Early Literacy Research Library (ELRL) - Article

Effectiveness of a Clinic-Based Early Literacy Program in Changing Parent-Child Early Literacy Habits

Fricke, J., Navsaria, D., Mahony, K. (2016) Effectiveness of a Clinic-Based Early Literacy Program in Changing Parent-Child Early Literacy Habits. Washington Medical Journal, 115(6), 300-305.,

Access: FREE/Open Access

Publication year


study description

Cross-sectional survey

core topic(s)

Reach Out and Read (ROR)

Exposures, Outcomes, Other

Implementation and Evaluation , Parent Behaviors and Skills , Parent Knowledge, Attitudes, and Beliefs


This study evaluated parent attitudes and behaviors of early literacy related to ROR participation in Wisconsin clinics.


Reach Out and Read (ROR)

outcomes evaluated

Parent attitudes and behaviors of early literacy.


Statewide survey of non-academic clinics throughout Wisconsin.


A survey of early literacy attitudes and behaviors was administered to parents of children ages 6 months to 5 years in 36 Wisconsin clinics. Ten clinics were established ROR sites (intervention group) and 26 clinics had applied to become ROR programs but had not yet initiated the program (control group).

sample size

n=36 (clinics total); n=10 (ROR clinics); n=26 (pre-ROR clinics); n=1025 (surveys total)


Measure of Literacy Attitudes and Behaviors: paper survey administered in waiting room that assessed demographic information and six core questions based on those used by Needlman et al:

    • Questions 1-3: ranked whether or not respondents mentioned “reading” or “books.”
    • Questions 4-6: based on StimQ questionnaire for validity and reliability.


Parents at clinics with ROR programs were more likely to read with a child under the age of 6 months (OR=1.58, 95% CI, 1.05-2.38). Other literacy metrics trended toward improvement but none reached statistical significance. Paradoxically, the odds of parents reporting reading as a bedtime habit were decreased among those who participated in ROR.


Our study finds mixed support of the effectiveness of ROR outside of academic settings. The apparent discrepancy between these results and those from national studies on ROR may be related to differences in respondent demographics and educational attainment or differences in program implementation and fidelity. We believe that the results will become clearer with future study as clinics are prospectively evaluated over time rather than being compared to non-ROR clinics in a cross-sectional snapshot.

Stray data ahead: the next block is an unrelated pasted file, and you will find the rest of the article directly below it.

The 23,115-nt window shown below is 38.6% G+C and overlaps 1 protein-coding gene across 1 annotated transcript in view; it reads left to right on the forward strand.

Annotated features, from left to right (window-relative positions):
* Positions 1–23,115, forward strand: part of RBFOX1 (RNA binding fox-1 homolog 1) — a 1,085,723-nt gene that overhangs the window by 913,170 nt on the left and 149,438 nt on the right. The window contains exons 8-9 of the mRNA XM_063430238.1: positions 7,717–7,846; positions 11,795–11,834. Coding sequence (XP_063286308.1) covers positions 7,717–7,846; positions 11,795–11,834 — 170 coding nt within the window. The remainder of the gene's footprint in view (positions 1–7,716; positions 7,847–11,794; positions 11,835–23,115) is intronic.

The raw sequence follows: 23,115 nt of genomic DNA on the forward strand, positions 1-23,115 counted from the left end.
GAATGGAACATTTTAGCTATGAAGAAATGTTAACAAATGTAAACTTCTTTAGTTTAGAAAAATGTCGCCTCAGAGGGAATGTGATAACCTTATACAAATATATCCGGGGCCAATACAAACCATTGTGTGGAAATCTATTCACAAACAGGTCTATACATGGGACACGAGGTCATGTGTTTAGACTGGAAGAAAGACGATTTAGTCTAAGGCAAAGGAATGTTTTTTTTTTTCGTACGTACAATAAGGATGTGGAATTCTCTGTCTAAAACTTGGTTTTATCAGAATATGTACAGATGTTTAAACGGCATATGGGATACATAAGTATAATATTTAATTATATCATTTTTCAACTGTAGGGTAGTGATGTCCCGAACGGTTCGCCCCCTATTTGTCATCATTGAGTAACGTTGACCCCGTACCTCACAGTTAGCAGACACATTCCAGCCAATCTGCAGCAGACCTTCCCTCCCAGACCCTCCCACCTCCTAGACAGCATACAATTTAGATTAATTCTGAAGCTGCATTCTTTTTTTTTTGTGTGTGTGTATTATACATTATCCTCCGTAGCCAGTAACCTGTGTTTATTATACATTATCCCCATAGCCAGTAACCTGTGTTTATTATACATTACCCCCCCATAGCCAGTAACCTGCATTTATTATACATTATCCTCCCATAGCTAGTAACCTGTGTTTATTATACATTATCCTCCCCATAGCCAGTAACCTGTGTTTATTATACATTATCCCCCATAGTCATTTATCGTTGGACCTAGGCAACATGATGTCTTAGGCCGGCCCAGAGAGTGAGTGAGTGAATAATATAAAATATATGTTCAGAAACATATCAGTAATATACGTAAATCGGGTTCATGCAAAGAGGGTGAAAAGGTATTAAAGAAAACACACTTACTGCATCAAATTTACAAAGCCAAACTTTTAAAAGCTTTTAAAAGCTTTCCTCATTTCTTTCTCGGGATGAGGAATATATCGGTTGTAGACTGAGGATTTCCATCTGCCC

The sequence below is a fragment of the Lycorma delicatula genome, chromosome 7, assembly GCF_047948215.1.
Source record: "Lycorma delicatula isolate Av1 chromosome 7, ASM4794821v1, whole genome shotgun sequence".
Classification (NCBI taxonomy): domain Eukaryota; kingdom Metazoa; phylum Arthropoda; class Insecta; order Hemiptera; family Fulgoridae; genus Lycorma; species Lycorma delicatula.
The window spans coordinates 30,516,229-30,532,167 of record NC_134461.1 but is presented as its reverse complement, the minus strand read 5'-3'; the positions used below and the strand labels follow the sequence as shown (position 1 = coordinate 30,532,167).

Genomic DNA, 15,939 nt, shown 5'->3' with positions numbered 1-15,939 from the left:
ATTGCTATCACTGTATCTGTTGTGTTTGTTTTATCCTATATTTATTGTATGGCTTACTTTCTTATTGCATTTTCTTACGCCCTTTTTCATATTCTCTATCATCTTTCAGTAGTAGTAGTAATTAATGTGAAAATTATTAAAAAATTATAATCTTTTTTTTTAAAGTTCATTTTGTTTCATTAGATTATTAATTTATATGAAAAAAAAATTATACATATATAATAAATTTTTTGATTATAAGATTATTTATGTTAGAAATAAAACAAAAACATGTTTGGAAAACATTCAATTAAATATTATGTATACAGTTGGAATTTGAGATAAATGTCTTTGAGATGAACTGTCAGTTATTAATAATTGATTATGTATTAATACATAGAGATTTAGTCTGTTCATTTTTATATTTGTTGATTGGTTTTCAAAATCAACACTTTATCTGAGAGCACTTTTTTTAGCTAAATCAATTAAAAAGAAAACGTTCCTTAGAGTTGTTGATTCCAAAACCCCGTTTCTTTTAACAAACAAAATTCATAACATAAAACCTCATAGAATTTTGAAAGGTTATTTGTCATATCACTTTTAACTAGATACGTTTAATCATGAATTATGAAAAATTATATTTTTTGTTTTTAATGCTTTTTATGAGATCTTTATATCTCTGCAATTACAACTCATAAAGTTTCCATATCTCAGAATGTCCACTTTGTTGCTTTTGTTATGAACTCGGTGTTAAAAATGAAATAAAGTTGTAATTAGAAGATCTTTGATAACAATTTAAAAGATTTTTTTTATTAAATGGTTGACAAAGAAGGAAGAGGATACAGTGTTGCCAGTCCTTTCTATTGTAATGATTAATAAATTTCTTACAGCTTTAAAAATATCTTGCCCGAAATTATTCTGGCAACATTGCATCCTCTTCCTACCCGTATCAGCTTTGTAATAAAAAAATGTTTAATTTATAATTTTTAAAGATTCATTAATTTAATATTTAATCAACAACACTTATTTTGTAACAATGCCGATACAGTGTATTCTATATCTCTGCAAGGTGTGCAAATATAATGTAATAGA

The percentage of respondents with college education or higher (54.5% and 59.9% of control and interventional groups, respectively) is notably higher than the Wisconsin state average of 37.8%. As previous studies have noted, ROR has its most dramatic impact among families with lower educational attainment. It is possible that our sample captured a disproportionately high percentage of Wisconsin. Approximately 80% of respondents in this study were white, compared to 72% of the US population and 86% of the general population Wisconsin. Needlman et al found impact of ROR among African-Americans and Latinos, but not whites, participating in ROR. The small number of nonwhite participants in our surveys limits sub-analysis based on race. However, given the large percentage of whites in our population relative to the study by Needlman, results from this study would be expected to be less pronounced than those results. It is likely that control group clinics had not implemented ROR programs until now because the need was not as great or apparent as it was for early adopters of the program, many of which were community health centers or located in poorer communities. Despite being a statewide survey, the sample was not comprehensive and only included a small portion of the more than 150 ROR programs in Wisconsin. The rate of parents declining to participate is unknown. It is likely that the written format of the survey discouraged or prevented some parents from participating—particularly those with low literacy skills. This study raises the question of whether paper surveys are sufficient and effective tools in evaluation of the impact of ROR in nonacademic settings. Although imperfect, the paper survey offers significant convenience and cost savings when compared with use of trained interviewers; however, their validity needs to be evaluated.